As a parent, I've found that the best discipline is built on a strong rapport. The books that have helped me the most are Between Parent and Child and Between Parent and Teenager by Haim Ginott, and How to Talk so Kids Will Listen & Listen so Kids Will Talk and Liberated Parents, Liberated Children by Adele Faber and Elaine Mazlish. Here's a quote from the last title I listed:

It seemed to us that it was the parent's duty to "set the child straight," explain why some of his schemes were foolhardy and unrealistic.

Now we understand that the outside world is only too quick to clip wings, and that it is the parent's privilege to nourish his child's dream.

Technology has brought new challenges since those four books were published. Here's a resource I've found helpful for conflicts around technology: https://www.screenagersmovie.com/tech-talk-tuesdays/. It's a weekly email that gets my son and me thinking and dialoguing around technology.

For your specific conflicts related to technology, I have two thoughts for you to consider:

  • Set up a computer filter with time limits. The advantage of this is that the computer will close his account for you at the end of the prescribed time limit.

  • If you decide to purchase a technology item for your child, realize that there is a certain risk that it will break, stop working, or get lost. Before buying it, plan ahead for what your replacement policy will be.

For the problem of late arrivals home, I have sometimes offered a simple reward for getting home on time. These rewards are extremely simple, varied, and not offered each time. Also, sometimes I give a reward for arriving home on time, without having offered it ahead of time.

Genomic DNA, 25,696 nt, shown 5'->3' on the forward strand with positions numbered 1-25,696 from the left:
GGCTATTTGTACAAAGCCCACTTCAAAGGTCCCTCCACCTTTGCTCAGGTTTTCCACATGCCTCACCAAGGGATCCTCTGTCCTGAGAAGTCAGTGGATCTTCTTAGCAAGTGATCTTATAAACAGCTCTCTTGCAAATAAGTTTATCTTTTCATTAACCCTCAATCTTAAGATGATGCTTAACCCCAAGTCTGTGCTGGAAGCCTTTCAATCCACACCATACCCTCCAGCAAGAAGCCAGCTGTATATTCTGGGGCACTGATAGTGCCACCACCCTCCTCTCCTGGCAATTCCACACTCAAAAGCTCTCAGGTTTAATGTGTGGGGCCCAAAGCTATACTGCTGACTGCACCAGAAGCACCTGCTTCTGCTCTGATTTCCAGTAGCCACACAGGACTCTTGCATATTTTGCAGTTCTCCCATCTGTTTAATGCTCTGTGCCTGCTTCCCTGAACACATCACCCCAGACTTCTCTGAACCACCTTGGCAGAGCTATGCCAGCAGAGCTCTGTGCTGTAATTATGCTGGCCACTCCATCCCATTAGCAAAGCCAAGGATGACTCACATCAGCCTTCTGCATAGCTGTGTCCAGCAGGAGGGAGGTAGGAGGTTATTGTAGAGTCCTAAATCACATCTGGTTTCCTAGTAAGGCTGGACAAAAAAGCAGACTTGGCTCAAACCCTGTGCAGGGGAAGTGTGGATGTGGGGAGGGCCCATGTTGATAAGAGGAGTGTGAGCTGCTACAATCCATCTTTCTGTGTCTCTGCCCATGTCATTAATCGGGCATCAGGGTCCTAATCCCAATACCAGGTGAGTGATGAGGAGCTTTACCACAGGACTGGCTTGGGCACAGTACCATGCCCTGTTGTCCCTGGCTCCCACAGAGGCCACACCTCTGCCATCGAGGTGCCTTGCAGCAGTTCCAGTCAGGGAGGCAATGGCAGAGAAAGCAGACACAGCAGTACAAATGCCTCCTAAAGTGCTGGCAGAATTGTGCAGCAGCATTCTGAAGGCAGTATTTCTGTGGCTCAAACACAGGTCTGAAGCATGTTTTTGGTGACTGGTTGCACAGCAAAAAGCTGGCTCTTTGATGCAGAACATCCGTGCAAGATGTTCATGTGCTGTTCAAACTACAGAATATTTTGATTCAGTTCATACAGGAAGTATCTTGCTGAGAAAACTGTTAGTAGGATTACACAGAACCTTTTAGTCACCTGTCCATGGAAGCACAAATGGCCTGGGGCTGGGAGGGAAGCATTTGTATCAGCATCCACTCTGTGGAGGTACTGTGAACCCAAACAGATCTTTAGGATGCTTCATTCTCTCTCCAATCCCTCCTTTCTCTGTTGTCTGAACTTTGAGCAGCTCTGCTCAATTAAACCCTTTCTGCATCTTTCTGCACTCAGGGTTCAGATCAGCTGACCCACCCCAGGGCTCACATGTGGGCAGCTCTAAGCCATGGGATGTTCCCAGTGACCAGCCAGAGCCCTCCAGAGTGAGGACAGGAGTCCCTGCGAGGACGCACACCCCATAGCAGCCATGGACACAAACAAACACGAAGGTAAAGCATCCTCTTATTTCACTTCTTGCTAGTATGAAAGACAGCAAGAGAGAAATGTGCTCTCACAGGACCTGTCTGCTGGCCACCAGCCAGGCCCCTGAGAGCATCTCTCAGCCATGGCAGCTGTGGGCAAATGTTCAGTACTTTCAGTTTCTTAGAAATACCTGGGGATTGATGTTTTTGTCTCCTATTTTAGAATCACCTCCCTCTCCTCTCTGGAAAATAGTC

Once in a blue moon I threaten a negative consequence, but it has to be rather weird to work. Here's one that worked for me recently: "If you're not home at the time you said, today, I'm going to clean your ears." (My son, at 14, consistently wants to clean his own ears now.)

One of my cardinal rules for myself that I try very hard to never break is never humiliate or embarrass the child in front of others.

Disciplining a teenager can be tremendously challenging, but also rewarding.

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At 14 he is 2-4 years away from being considered an adult in some cultures, so it's time to start treating him more like an adult

  • Dinner: That's not unusual, you can start without him. Or introduce a new rule that the last one who arrives cleans the dishes - and the first one has to set the table. If he breaks the dinner rules, no dinner.
  • Homework can be unpopular, sounds normal.
  • When at the computer, he might be doing something which can't be easily interrupted without him feeling a sense of loss. I suggest a rule: Set a clock when you need the PC, to 5 or 10 minutes. Inform him when you start the clock. If he's still at the PC when the clock goes off, he's banned from the PC for 24 hours. Let him negotiate - if he says he needs 15 minutes this one time, set the clock to 15 minutes that one time.
  • When he's facing peer pressure to get a smartphone, arguing about it is his only way to reach his goal. Provide another way. You can't (and IMO shouldn't) forbid him from owning a smartphone at 14, but you can let him pay for the phone and the charges himself. He can save his allowance, ask his grandparents and other gift-givers to pool their money for a bigger present, or look for a holiday job. Make sure he gets a prepaid plan so any loss is limited when he falls for any of the multiple kinds of smartphone related frauds - if he ends up with a $1000 bill you need to pay for him you're the one demanding $1000 from him, which is exactly the situation you do not want.